Obama Needs To Pick Up Approval Rating, For Senate Democrats' Sake

Recent polls have President Obama's approval ratings hovering around 40 percent. That's a new career low. NPR's Arun Rath talks with correspondent Mara Liasson about what that means for Democrats in November's midterm elections.

Copyright © 2014 NPR. For personal, noncommercial use only. See Terms of Use. For other uses, prior permission required.

ARUN RATH, HOST:

It's ALL THINGS CONSIDERED from NPR West. I'm Arun Rath. The White House Correspondents Association dinner gives the president the chance to cut loose and tell some self-deprecating jokes.

PRESIDENT BARACK OBAMA: Folks are saying that with my sagging poll numbers, my fellow Democrats don't really want me campaigning with them. And I don't think that's true, although I did notice the other day that Sasha needed a speaker at career day and she invited Bill Clinton.

(LAUGHTER)

RATH: But NPR's Mara Liasson says the president's low approval ratings aren't so funny for Senate Democrats who are facing some tough races this fall.

MARA LIASSON, BYLINE: The president isn't as unpopular as George W. Bush was at this point in his presidency. And there are a couple polls out that show him either in the low 40s; that's the Washington Post-ABC. Or in the mid-40s; that's the NBC-Wall Street Journal. But the White House's goal has been to try to get him up to the high 40s. That's where he needs to be.

And don't forget, in the states where these Senate races are being held - the battleground - we have a lot of red states, incumbent Senate Democrats running in states like Arkansas, Louisiana, Alaska, North Carolina. These are states that the president lost last time. And he's in the 30s, his approval rating is in the 30s in those states. So, yes, the Senate hangs in the balance and the president's low approval ratings is not helping.

RATH: So if they're wanting to drive those ratings back up, I guess they need to understand what's driving them down. What are the factors?

LIASSON: First of all, there's nothing happening on Capitol Hill. The president isn't pushing through his agenda. He's having no legislative successes. Also there are a lot of events outside of his control. You've got the botched Obamacare website. That - he took a terrible hit on that. You have the situation in Ukraine. And the economy is in a very anemic recovery.

RATH: You mentioned Ukraine. The president's approval numbers for the handling of that are also pretty low, I think at 34 percent. At the end of his Asia trip he delivered a speech defending his foreign policy really vigorously. But is that even going to be an issue, do you think, in the midterms?

LIASSON: I don't think foreign policy will be an issue in any of these Senate races. However, it does drag down the president's approval rating, and that means that he is less of a help, and even a hindrance in some cases, to these embattled Senate Democrats.

RATH: President Obama rolled into office on a wave of support from young voters. Now there's a poll of America's 18 to 29-year-olds by the Harvard Institute of Politics showing just one in four young Americans saying they'll go to the polls. Is this another problem for the Democrats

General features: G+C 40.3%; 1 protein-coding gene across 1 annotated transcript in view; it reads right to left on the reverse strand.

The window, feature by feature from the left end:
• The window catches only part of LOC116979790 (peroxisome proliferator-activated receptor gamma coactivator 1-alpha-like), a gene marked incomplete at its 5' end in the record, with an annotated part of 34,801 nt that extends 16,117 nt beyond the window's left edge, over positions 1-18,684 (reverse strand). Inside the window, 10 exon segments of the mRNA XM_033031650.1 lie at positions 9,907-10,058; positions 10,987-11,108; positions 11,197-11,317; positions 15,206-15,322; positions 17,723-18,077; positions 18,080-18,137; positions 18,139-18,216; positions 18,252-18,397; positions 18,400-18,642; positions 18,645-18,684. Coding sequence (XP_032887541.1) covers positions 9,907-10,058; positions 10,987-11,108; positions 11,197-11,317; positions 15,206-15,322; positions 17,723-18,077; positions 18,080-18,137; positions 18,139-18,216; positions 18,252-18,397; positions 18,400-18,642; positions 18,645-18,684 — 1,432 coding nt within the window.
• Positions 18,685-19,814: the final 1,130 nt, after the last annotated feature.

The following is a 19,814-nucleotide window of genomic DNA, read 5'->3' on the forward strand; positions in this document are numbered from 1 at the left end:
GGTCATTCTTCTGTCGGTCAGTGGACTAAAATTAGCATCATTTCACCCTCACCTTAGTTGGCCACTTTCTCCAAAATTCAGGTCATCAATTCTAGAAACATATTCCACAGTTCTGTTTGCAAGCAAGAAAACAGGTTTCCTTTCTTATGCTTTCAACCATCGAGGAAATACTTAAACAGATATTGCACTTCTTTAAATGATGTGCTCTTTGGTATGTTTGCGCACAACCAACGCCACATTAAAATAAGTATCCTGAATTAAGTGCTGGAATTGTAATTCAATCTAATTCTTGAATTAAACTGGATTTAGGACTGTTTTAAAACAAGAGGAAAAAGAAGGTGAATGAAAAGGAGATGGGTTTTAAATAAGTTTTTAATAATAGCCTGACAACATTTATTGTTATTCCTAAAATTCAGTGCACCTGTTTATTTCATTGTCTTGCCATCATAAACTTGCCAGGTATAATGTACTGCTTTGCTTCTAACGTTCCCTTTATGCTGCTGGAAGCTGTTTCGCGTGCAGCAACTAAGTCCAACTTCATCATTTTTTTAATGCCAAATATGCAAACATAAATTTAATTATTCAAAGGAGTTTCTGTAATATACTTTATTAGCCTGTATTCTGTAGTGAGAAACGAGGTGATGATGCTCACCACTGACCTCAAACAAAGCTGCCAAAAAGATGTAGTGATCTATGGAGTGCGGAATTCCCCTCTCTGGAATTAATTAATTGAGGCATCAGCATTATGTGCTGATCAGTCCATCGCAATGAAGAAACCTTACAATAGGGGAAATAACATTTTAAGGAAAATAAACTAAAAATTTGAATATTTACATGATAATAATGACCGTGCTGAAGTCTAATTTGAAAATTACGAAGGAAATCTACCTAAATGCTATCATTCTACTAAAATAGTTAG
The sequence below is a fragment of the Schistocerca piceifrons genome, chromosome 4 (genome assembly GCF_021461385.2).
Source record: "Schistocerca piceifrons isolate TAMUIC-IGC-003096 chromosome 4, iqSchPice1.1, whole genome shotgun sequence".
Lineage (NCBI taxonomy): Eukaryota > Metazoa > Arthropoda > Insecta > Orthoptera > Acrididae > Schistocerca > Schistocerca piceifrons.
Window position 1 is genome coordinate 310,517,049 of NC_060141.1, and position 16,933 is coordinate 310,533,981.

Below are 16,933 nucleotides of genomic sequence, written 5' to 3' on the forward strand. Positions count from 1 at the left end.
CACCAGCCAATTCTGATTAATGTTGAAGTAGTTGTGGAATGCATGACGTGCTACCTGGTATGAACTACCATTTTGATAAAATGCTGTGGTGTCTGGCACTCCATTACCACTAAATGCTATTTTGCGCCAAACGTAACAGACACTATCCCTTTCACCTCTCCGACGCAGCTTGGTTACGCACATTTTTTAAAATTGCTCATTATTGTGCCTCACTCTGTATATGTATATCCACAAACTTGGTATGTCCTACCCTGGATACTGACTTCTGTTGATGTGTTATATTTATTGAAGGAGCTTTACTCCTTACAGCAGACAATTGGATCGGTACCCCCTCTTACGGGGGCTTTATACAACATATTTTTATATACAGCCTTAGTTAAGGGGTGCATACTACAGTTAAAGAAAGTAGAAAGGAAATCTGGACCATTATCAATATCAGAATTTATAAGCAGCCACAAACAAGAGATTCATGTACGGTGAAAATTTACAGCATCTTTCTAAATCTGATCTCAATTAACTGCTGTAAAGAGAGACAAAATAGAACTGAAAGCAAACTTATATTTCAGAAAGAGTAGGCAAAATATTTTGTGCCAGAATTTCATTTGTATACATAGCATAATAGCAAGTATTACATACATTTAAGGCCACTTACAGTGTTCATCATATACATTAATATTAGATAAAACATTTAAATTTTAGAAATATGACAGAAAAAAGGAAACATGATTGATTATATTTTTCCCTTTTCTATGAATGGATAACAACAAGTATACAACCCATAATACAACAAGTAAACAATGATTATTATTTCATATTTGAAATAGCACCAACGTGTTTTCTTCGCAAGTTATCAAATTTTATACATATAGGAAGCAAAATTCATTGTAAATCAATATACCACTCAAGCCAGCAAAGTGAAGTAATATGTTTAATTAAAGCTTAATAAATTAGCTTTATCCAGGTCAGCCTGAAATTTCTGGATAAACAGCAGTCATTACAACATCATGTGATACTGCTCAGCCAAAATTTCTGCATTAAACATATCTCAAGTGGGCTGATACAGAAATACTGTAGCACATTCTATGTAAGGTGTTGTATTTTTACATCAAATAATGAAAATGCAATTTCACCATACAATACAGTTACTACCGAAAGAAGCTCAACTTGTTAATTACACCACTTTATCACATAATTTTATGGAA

LIASSON: Turnout is a huge problem, and here is the Democrats excruciating dilemma. They have created a mighty electoral coalition of young people, minorities and women, particularly single women, that turn out in presidential years and has given Democrats a tremendous advantage. That coalition pretty much evaporates in a midterm election. They just don't vote. They've got to get their previously reliable voters to show up in an election where most young people, a lot of minorities, single women just aren't paying attention.

The Republican coalition in midterms - older, whiter, more stable, more married, less secular - they have a history of showing up in midterms.

RATH: And you mentioned women who had played a big part in giving the president the edge in both the presidential elections. I know you've been doing some reporting on women voters. Is there a turnout issue there as well?

LIASSON: There's a huge turnout issue there. All this week, NPR's going to be running a series called She Votes. We're going to be looking at the role of women in the 2014 elections. I'm starting it out on Morning Edition on Monday with a look at single women, unmarried women. Barack Obama won women in the 2012 election because he won single women. Mitt Romney won married women by seven points but Barack Obama won unmarried women by 36 points. It's a huge advantage.

We're also going to have pieces next week on Republican outreach to women, women's governing style. It's a great series all about women who are, after all, 53 percent of the American electorate.

RATH: Very interesting. NPR's Mara Liasson. Mara, thank you.

LIASSON: Thank you, Arun.

Copyright © 2014 NPR. All rights reserved. No quotes from the materials contained herein may be used in any media without attribution to NPR. This transcript is provided for personal, noncommercial use only, pursuant to our Terms of Use. Any other use requires NPR's prior permission. Visit our permissions page for further information.

NPR transcripts are created on a rush deadline by a contractor for NPR, and accuracy and availability may vary. This text may not be in its final form and may be updated or revised in the future. Please be aware that the authoritative record of NPR's programming is the audio.

Comments

 

Please keep your community civil. All comments must follow the NPR.org Community rules and terms of use, and will be moderated prior to posting. NPR reserves the right to use the comments we receive, in whole or in part, and to use the commenter's name and location, in any medium. See also the Terms of Use, Privacy Policy and Community FAQ.

Support comes from: